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Offsets Done Right
Alex Steffen, 7 Apr 08

I like offsets: there, I've gone and said it. Other than genetic engineering and biofuels, there may be at the moment no solution more controversial among eco-activists than offsets. That's a shame, because they make good sense.

Much of the criticism centers around two objections: that they don't work, or that they're just wrong.

The evidence critics most frequently that they don't work is that some people have set up completely ineffective offsetting systems, even faux offsetting. The moral argument seems to be based mostly on the idea that paying money for good things to happen in order to make up for doing other harm is wrong, a contention many disagree with.

It is possible to design away the problems with offsets, and it seems like there's even an increasingly good tool chest for doing so:

* The Western Climate Initiative's new Draft Offsets Design Recommendations (PDF), which identified the following design criteria:

"Administratively simple and cost effective,

Operationally straightforward for participants,

Ensures integrity of emission reductions,

Adds to economic efficiency of the cap and trade system,

Stimulates innovation and provides co-benefits,

Enhances transparency and minimizes uncertainty, and

Facilitates linkage with other programs."

* The Green-e Climate certification program, which

"...strengthens the voluntary market by providing credible oversight and transparency to retail greenhouse gas (GHG) emission reduction products (offsets), from beginning to end. Consumers purchasing Green-e Climate Certified offsets have clear information about the projects their GHG reductions are sourced from, and are guaranteed that no one else can claim their offset. The program verifies that a seller's supply of offsets equals their sales, that GHG reductions are independently certified, and that consumer disclosures are accurate."

* TerraPass' industry-leading transparency practices, which are setting a bar for what ethical offsets look like (note: TerraPass has advertised on Worldchanging, but that's not why I like them).

In fact, one of the things that's interesting about the new wave of offset standards is that they reinforce an important, but little-noted data point: that it appears that most of the people buying offsets care more about the planet, not less, than the average person. While a few may buy offsets as a form of indulgence, and then go off on crazy carbon-sprees (bingeing on emissions with falsely clear consciences), in my experience, most people use offsets the way they ought to be used: as a way to go the last, otherwise impassable mile when walking your talk.

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there just isn't enough control of things like this. down-market mortgages got turned into a monster when the regulation was taken away. you can't prevent that -- the opportunity to make much more money in the short term -- it's what the system is set up for, now.

so you can say, "know what you buy," but who knew that subprime loans were being rated AAA and resold? could you have asked your credit union about that? how would you really know, i mean really know, that you didn't end up buying a piece of the "ultra mega" complex in india?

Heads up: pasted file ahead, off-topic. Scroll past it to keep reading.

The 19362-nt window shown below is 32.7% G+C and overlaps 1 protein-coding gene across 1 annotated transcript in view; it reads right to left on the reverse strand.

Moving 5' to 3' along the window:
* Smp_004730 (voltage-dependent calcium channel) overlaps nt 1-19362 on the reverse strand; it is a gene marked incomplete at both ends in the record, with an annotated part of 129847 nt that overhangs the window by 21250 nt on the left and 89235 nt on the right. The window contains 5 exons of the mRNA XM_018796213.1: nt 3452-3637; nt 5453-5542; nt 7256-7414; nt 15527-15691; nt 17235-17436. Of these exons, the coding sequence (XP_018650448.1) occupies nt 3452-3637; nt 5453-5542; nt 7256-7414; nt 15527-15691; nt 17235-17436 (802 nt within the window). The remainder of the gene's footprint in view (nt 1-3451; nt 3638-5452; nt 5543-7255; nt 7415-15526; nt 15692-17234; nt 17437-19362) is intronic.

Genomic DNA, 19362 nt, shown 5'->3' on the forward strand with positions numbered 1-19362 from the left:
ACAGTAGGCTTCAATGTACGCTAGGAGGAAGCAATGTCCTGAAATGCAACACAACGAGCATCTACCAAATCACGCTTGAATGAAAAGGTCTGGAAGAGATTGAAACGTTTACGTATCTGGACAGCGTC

Posted by: hapa on 10 Apr 08

Hi Alex,
I think you hit it on the head...offsets are a great way for the little guys to do something solid about their impact. Transparency is key though. Another option our company has been using is the Bonneville Environmental Foundation. We've found that they have solid transparency like TerraPass and offer affordable carbon credits called Green Tags at $20 which is equal to 1,000 kilowatt-hours of renewable energy being poured onto North America's power grids.
At that cost, even bootstrapped startups can afford to minimize their impact.

Posted by: Jake Cook on 16 Apr 08

Offsetting simply confuses the issue. It's very simple and the complexity of voluntary emissions reductions versus certified emissions reductions and standards and procedures for offsetting etc etc all just confuses the glaringly obvious issue:

It's the developed world that has the highest per capita carbon footprint. It's the developed world where the reductions need to be made. When you next offset that 'unavoidable' flight think about the fact that it's paying for emissions reductions in countries where each person is responsible for a fraction of someone of the emissions in the developed world.

We need pure cap and trade markets where polluters are forced to reduce or purchase credits from *another polluter in that same market*. The confusing world of certification and CERs vs VERs is not making carbon reduction a real economic driver. Don't get me wrong, we need a global market, but it must be pure cap-and-trade, and implemented by a political body, not a commercial company helping consumers in the West continue living their high-footprint lives.

Posted by: Jamie on 20 Apr 08

Buy Local
Offsets are a conundrum, and you lay out the facts clearly and succinctly. But your first commenter (above) also raises a valid question - how do you know where the money goes? In my region, the Sacramento Municipal Utility District offers a locally-based offset program that builds or buys tangible offset technologies (such as methane digesters for dairy farms, tree planting) right here in the Central Valley. I know that the money I send them is channeled to real and effective programs.

Posted by: Peter S. on 21 Apr 08



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